Silent submission : formation of foreign policy of Estonia, Latvia and Lithuania : period from mid- 1920-s to annexation in 1940

Mokslo publikacijos / Scientific publications
Document Type:
Knyga / Book
Anglų kalba / English
Silent submission: formation of foreign policy of Estonia, Latvia and Lithuania : period from mid- 1920-s to annexation in 1940
Publication Data:
Stockholm : Stockholm University. Department of History, 2004.
592 p
Studia Baltica Stockholmiensia; 24
Bibliografija ir asmenvardžių rodyklė.
Acknowledgments — Introduction — Soviet Union's attempts to gain control over the Baltic states' political elite — Contest between the Soviet Union and Germany for domination — The forging of the Baltic League — Baltic states and the Eastern Pact — Baltic states in Europe’s new security policies — The military and their foreign and defense policies — Road to unconditional neutrality — Estonia, Latvia and the tripartite negotiations — From the Molotov-Ribbentrop pact to the finnish Winter War — Conclusion — List of sources — Index.
Baltijos valstybės; Estija (Estonia); Latvija (Latvia); Pasidavimas; SSRS; Tarpukaris; Užsienio politika; Vokietija (Germany).
Baltic states; Foreign policy; Foreign politics; Germany; Interwar period; Latvia; Lithuania; Submission; USSR.
Summary / Abstract:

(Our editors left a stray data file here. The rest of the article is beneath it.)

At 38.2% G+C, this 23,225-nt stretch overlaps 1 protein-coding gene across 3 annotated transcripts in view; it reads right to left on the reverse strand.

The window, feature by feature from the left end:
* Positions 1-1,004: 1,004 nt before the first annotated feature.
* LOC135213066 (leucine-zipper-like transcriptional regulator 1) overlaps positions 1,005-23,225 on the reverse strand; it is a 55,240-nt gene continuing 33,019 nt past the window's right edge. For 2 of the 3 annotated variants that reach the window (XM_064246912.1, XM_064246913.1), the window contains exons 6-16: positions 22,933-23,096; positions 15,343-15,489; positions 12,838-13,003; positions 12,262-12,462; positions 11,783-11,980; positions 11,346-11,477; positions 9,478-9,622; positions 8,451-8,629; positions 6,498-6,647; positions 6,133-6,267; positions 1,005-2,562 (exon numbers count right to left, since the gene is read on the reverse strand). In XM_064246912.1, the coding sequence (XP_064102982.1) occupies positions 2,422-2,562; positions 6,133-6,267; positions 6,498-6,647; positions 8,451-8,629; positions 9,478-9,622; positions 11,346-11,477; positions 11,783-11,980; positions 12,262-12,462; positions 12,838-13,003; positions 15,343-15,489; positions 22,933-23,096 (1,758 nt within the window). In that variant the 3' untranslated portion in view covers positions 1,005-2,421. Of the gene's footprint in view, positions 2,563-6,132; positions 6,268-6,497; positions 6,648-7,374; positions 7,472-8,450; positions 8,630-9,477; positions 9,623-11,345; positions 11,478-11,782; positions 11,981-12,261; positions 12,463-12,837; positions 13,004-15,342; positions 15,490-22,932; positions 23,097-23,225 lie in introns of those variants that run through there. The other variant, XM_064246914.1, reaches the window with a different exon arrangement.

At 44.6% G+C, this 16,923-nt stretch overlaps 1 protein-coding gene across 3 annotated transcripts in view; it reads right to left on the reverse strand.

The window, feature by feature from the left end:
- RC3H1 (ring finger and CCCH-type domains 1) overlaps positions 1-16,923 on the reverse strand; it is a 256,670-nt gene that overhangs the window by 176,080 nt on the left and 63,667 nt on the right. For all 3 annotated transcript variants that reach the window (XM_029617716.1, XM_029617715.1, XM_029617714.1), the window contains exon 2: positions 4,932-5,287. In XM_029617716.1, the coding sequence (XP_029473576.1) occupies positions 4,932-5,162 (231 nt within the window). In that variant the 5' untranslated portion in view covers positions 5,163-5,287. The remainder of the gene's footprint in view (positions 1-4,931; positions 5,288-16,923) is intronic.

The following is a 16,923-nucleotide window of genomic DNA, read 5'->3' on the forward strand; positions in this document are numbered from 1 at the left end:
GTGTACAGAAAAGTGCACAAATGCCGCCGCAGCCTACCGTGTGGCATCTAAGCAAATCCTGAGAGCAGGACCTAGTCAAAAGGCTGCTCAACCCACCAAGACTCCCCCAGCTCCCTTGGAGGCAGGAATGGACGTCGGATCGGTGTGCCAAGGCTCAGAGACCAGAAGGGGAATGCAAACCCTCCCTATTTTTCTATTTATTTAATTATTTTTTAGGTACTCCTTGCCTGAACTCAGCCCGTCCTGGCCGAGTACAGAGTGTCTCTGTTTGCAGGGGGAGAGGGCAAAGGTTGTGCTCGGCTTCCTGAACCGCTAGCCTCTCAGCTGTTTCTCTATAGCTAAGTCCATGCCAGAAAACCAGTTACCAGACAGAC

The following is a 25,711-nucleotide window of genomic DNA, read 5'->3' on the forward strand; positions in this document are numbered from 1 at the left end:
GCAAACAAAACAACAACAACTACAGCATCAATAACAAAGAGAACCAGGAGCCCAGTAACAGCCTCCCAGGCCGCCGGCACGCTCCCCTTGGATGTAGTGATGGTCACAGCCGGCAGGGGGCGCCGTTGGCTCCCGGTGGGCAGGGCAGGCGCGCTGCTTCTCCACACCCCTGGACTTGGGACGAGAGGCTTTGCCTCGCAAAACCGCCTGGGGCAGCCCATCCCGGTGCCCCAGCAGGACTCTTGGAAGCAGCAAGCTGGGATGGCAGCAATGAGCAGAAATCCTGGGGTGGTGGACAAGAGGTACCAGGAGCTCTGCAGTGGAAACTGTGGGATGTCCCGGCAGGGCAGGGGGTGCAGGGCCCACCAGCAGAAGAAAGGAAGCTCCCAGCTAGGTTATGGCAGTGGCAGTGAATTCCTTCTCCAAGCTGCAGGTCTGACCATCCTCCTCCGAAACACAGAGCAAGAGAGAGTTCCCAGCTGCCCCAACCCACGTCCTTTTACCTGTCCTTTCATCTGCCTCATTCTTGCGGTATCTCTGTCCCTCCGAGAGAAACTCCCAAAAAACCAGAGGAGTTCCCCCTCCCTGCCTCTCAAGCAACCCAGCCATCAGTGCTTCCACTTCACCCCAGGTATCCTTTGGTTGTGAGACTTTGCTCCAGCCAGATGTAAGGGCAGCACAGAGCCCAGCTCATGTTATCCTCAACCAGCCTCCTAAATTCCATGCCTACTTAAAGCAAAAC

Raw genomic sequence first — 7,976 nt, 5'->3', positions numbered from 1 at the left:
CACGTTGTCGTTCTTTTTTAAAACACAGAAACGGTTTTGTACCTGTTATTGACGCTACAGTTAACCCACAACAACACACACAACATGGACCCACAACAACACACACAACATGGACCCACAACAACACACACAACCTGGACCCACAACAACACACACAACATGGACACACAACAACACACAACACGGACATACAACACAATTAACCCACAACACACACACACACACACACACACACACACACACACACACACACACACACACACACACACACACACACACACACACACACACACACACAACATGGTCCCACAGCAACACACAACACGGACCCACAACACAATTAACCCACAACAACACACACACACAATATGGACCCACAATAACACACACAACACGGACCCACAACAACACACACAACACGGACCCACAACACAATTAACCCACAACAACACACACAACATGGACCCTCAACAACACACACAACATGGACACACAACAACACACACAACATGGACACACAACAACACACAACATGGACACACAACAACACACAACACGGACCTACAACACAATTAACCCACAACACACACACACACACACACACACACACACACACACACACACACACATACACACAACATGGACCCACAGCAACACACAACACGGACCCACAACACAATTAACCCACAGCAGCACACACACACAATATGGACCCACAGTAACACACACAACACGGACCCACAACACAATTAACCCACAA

ENUntil the present time the foreign policy of the Baltic states between-the-wars period has not been sufficiently researched. Therefore the work at hand attempts to detennine among other issues the nature of relations between the Estonian, Latvian and Lithuanian presidents - Konstantin Pats, Karlis Ulmanis and Antanas Smetona respectively - and the Soviet Union. Specifically it also tries to provide answers to the following questions: first, what prevented the Baltic states from cooperating politically and militarily; second, what kind of relations existed between the Baltic states and the Great Powers - Great Britain, Germany, the Soviet Union and Poland; third, what was implied by the policy of neutrality, declared in the second half of 1930-s. The author of the work at hand attempts to answer the question why in the fall of 1939 the Baltic states were not able to collaborate politically and militarily, and why, unlike Finland, Estonia, Latvia and Lithuania chose the path of unconditional surrender. The work at hand observes the relations between the Baltic states in the context of the foreign policies and international relationships of both the Soviet Union and Germany. Furthermore a close attention is paid to the influence wielded to the foreign policies of the Baltic states by the economic policies of the Soviet Union and Germany.As for the domestic policies of the Baltic states, only their influence on foreign policies of these states is being dealt with. All in all the main emphasis is placed on the foreign policy of Estonia, whereas the foreign policies of Latvia and Lithuania are treated to a lesser extent. The simultaneous utilization of archives from both the former Soviet Union and the Western states has disclosed many hitherto unknown facts and thus has helped to paint a more correct picture of characters involved, events taken place and has depicted the general flow of history in a somewhat different light than recognized in earlier times. Also the use of a wide base of source materials has helped the author to present a clearer picture of all factors leading to the loss of independence of three Baltic states in 1940. [From the publication]

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